You can now press the split button. Depending on the material, you will get several transients. You could either remove some of them which contain spurious noise in case they are too many, or undo, and try again by using different transient sensitivity settings. In case you want them to behave just like a rx2 file (in other words, when the tempo is changed the beat slices would not be affected or glitch) you:

  • split the file at the zero crossing just before each beat
  • select all the slices (items) you just created
  • open up the context menu for them->item settings->set item timebase to beats (position only)
  • for convenience, open up the context menu again->group->group selected items

Now, since splits are at zero crossings, audio won't glitch if you move the items. And because the timebase of each item is beats, the slices will remain pinned to their beat position even if the tempo changes.

midi mapping the beat slices[edit]

Now that this is out of the way, you can run one of the reaPack actions. I generally use Script: mpl_Export selected items to RS5k instances on selected track. This puts each item on a key on your keyboard chromatically, mirroring the order of where the items are placed. You can select the starting note for the first item (in midi note numbers) and the other items will add on subsequent keys.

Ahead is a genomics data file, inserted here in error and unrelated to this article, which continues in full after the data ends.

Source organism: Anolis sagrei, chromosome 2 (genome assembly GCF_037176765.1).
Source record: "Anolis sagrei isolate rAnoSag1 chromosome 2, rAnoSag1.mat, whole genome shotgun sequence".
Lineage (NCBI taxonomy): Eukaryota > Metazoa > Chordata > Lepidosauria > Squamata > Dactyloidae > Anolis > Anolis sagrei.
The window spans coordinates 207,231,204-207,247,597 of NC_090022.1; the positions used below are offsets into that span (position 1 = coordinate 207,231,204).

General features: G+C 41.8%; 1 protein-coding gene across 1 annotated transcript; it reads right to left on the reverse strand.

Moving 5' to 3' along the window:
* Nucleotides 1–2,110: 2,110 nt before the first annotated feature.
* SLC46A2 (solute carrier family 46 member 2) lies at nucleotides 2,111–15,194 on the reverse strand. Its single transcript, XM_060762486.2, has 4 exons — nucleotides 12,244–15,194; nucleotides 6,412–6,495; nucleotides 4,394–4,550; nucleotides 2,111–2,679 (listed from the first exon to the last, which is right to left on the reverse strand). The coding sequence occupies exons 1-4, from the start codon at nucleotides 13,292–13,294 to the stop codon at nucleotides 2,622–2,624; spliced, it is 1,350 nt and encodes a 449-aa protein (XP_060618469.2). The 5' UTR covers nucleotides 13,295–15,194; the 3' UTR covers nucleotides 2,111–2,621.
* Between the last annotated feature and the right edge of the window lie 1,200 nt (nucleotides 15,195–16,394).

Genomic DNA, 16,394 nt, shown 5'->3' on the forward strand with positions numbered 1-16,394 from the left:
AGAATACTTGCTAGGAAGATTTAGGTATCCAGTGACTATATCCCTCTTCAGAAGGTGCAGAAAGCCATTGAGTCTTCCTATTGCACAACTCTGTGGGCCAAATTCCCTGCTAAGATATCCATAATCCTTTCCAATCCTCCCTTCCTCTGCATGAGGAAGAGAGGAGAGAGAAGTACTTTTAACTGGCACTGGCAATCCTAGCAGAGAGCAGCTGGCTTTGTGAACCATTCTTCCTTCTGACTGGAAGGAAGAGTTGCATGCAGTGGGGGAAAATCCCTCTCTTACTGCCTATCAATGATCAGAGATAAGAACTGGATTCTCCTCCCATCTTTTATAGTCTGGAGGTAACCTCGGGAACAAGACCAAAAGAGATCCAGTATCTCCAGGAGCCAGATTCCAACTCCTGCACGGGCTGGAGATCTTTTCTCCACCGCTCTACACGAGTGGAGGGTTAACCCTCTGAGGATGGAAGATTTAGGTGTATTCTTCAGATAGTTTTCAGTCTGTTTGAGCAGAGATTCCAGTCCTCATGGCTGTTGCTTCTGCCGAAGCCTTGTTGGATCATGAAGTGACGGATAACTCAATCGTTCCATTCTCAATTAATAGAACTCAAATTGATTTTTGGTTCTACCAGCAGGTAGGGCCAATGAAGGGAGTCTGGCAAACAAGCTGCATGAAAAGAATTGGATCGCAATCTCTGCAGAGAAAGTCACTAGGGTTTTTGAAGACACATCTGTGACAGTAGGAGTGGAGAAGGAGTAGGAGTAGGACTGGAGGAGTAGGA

• middle c is midi number note 60
  • c2 (the first note on 61 key keyboards or controllers) is midi note number 36
  • E1 (the first note in 76 key keyboards or controllers) is midi note number 28
  • a0, (first note in 88 key keyboards or controllers) is midi note number 21

There are other actions such as Script: mpl_Export selected items to RS5k instances on selected track (drum mode) which means when you trigger a sample it cuts the last sample off, which can sometimes be desired depending on application. There's a chromatic mode, Script: mpl_Export selected item to RS5k instance on same track as chromatic source, in case you want to spread one sample across the whole keyboard and be able to pitch change it. That's it. Press keys on your keyboard and your samples will play. You can then delete the items should you wish, mute them so they don't play or paste them to another track in case you want to do something with them again. You can get to this simply by searching for rs5k. I mapped Script: mpl_Export selected items to RS5k instances on selected tracks to control alt shift E. No particular reason, but all the S hotkey combinations were taken. It loads each sample in an instance of ReaSamplomatic. This means you can choose attack, release, decay, sustain, volume, pan, pitch bend range and more for each individual sample. The easiest way to do this is probably by pressing p (OSARA: View FX parameters for current track/take (depending on focus)) and navigating to each instance of ReaSamplomatic. Beware that any of these actions will glue several .wav items (place the created slices) into the currently active project directory.

sources[edit]

Some of this material is collected from some e-mails from the rwp group, a handy chart dealing with midi note numbers as well as tips from the reaper forums. Thanks David Eagle and Juan Pablo Bello.